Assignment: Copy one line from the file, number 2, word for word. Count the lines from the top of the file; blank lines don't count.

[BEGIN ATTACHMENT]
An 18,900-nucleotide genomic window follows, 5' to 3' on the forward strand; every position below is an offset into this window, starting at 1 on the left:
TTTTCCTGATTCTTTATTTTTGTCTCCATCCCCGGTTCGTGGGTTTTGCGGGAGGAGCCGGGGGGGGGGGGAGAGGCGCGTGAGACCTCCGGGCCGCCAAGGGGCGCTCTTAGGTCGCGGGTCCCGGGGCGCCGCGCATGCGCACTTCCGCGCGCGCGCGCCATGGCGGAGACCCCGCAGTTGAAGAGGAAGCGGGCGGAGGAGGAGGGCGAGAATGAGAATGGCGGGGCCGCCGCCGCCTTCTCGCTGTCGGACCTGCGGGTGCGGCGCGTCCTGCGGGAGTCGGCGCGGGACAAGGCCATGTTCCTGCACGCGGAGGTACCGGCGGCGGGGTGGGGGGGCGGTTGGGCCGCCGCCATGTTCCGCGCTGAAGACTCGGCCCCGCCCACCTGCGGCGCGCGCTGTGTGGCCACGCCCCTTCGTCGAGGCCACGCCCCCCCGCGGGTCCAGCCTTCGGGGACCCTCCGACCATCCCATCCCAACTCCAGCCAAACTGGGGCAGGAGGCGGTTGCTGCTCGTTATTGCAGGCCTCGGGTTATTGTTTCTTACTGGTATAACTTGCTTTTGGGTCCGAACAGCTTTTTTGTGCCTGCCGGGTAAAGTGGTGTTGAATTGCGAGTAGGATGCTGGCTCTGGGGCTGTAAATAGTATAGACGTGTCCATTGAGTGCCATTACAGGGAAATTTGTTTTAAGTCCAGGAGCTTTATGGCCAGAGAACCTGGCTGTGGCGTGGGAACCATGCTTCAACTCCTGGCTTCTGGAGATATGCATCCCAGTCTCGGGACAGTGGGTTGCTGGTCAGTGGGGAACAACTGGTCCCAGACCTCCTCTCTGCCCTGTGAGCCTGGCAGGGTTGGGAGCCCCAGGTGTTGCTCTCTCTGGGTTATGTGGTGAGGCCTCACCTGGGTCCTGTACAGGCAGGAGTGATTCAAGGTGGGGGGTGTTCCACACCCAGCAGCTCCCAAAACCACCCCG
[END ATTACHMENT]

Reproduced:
TTTTCCTGATTCTTTATTTTTGTCTCCATCCCCGGTTCGTGGGTTTTGCGGGAGGAGCCGGGGGGGGGGGGAGAGGCGCGTGAGACCTCCGGGCCGCCAAGGGGCGCTCTTAGGTCGCGGGTCCCGGGGCGCCGCGCATGCGCACTTCCGCGCGCGCGCGCCATGGCGGAGACCCCGCAGTTGAAGAGGAAGCGGGCGGAGGAGGAGGGCGAGAATGAGAATGGCGGGGCCGCCGCCGCCTTCTCGCTGTCGGACCTGCGGGTGCGGCGCGTCCTGCGGGAGTCGGCGCGGGACAAGGCCATGTTCCTGCACGCGGAGGTACCGGCGGCGGGGTGGGGGGGCGGTTGGGCCGCCGCCATGTTCCGCGCTGAAGACTCGGCCCCGCCCACCTGCGGCGCGCGCTGTGTGGCCACGCCCCTTCGTCGAGGCCACGCCCCCCCGCGGGTCCAGCCTTCGGGGACCCTCCGACCATCCCATCCCAACTCCAGCCAAACTGGGGCAGGAGGCGGTTGCTGCTCGTTATTGCAGGCCTCGGGTTATTGTTTCTTACTGGTATAACTTGCTTTTGGGTCCGAACAGCTTTTTTGTGCCTGCCGGGTAAAGTGGTGTTGAATTGCGAGTAGGATGCTGGCTCTGGGGCTGTAAATAGTATAGACGTGTCCATTGAGTGCCATTACAGGGAAATTTGTTTTAAGTCCAGGAGCTTTATGGCCAGAGAACCTGGCTGTGGCGTGGGAACCATGCTTCAACTCCTGGCTTCTGGAGATATGCATCCCAGTCTCGGGACAGTGGGTTGCTGGTCAGTGGGGAACAACTGGTCCCAGACCTCCTCTCTGCCCTGTGAGCCTGGCAGGGTTGGGAGCCCCAGGTGTTGCTCTCTCTGGGTTATGTGGTGAGGCCTCACCTGGGTCCTGTACAGGCAGGAGTGATTCAAGGTGGGGGGTGTTCCACACCCAGCAGCTCCCAAAACCACCCCG